Ecomorphology of Lizards in the Genus Dicrodon
MetadataShow full item record
Ecological theory suggests morphology should be linked to foraging mode and strategy. This study was conducted to determine the possible relationship between morphology and diet of a monophyletic group of lizards in the genus Dicrodon. Field anecdotes indicate two of the three species are herbivorous and arboreal, while the third is an insectivorous species found in the costal deserts of Peru. We tested for differences in morphology among the three species using an Analysis of Covariance, while dietary data was tabulated and frequency of occurrence and percent composition was calculated for stomach contents. Our results confirmed D. heterolepis is in fact an insectivorous species with the potential to be a generalist, whereas, D. holmbergi and D. guttulatum are herbivorous. Theory predicts morphological differences should exist in correspondence with major dietary modes. Our morphological analyses showed the herbivorous species were very similar in body plan, and the insectivore had relatively larger head and front limbs.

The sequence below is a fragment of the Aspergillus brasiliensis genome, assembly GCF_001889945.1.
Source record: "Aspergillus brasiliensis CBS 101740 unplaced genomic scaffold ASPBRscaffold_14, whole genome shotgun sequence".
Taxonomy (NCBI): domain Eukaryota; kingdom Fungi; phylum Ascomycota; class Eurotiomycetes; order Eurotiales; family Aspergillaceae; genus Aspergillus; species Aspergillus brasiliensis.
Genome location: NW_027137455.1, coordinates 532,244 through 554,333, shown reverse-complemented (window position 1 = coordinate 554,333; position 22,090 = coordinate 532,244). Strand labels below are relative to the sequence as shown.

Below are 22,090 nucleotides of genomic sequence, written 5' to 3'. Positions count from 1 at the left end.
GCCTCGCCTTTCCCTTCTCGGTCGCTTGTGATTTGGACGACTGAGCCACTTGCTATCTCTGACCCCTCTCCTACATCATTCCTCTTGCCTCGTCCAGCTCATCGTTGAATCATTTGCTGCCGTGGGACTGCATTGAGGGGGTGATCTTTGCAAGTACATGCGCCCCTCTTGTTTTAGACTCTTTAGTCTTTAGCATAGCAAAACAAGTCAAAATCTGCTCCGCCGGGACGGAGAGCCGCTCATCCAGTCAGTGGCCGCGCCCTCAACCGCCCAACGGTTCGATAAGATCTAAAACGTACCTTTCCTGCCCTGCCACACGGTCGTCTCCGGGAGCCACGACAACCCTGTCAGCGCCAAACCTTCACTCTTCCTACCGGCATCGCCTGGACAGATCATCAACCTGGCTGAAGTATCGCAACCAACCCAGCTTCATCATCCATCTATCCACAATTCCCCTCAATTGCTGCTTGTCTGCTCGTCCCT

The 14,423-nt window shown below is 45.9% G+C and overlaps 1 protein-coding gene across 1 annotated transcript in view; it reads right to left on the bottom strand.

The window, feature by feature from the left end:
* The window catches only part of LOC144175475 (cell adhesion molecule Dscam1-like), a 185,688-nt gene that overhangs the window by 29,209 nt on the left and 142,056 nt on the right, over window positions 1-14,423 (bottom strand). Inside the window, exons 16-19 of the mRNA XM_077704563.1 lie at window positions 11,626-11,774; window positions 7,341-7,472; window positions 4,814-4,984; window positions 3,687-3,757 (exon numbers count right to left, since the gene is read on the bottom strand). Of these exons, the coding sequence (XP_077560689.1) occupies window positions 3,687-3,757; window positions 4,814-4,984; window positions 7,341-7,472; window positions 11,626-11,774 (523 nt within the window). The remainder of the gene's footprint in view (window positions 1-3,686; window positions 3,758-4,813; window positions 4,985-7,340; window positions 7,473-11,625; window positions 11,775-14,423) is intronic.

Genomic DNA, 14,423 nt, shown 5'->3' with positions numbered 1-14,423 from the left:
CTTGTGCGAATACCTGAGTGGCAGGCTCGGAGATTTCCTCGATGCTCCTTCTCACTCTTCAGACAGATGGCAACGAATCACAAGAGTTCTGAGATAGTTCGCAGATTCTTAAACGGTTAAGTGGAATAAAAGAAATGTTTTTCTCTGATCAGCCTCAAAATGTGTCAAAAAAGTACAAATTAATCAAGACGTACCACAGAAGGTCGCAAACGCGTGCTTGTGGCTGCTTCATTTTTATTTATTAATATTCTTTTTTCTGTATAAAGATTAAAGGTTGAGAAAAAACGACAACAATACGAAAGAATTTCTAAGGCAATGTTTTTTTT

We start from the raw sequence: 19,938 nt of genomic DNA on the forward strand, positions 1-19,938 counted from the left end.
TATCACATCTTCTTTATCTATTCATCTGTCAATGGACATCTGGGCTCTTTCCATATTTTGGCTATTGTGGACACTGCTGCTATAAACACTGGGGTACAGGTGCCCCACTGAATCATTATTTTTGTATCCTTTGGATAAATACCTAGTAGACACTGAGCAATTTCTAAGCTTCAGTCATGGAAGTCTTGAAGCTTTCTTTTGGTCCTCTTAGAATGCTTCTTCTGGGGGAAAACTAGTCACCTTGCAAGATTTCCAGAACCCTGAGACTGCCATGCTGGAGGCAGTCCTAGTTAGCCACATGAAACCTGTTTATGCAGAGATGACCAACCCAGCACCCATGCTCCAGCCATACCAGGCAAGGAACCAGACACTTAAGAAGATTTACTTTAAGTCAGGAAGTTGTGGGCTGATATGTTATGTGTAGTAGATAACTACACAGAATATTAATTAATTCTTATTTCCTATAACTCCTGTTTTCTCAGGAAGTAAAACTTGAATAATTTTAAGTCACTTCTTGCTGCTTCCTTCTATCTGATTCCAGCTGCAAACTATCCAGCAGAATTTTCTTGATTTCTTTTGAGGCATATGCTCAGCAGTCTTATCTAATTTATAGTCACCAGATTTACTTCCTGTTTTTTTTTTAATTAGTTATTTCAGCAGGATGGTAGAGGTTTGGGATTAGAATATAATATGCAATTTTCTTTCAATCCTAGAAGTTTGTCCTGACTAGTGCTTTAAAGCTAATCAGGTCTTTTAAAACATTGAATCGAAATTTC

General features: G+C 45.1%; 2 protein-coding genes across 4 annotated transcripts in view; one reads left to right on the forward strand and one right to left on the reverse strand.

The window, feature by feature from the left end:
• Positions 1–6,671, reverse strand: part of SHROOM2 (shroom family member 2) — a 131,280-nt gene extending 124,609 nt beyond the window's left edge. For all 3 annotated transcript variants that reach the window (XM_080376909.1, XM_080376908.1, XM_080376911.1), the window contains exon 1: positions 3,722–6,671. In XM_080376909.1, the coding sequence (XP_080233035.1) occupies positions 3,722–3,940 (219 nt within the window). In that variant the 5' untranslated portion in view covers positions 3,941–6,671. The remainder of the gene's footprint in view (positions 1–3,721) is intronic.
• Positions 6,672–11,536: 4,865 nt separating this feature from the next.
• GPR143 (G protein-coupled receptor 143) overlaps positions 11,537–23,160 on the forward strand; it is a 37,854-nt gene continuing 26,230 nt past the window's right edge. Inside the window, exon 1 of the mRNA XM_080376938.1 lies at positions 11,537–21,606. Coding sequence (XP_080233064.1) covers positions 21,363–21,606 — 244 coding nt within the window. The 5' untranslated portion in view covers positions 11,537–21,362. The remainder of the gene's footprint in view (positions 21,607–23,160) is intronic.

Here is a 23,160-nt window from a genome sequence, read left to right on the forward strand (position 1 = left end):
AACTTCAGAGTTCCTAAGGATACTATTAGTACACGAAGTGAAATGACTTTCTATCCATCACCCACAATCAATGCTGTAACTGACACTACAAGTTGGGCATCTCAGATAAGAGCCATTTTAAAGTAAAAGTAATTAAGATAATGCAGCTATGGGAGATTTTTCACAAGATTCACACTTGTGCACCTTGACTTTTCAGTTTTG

Hardeman, Donald W (2010). Ecomorphology of Lizards in the Genus Dicrodon. Honors and Undergraduate Research. Available electronically from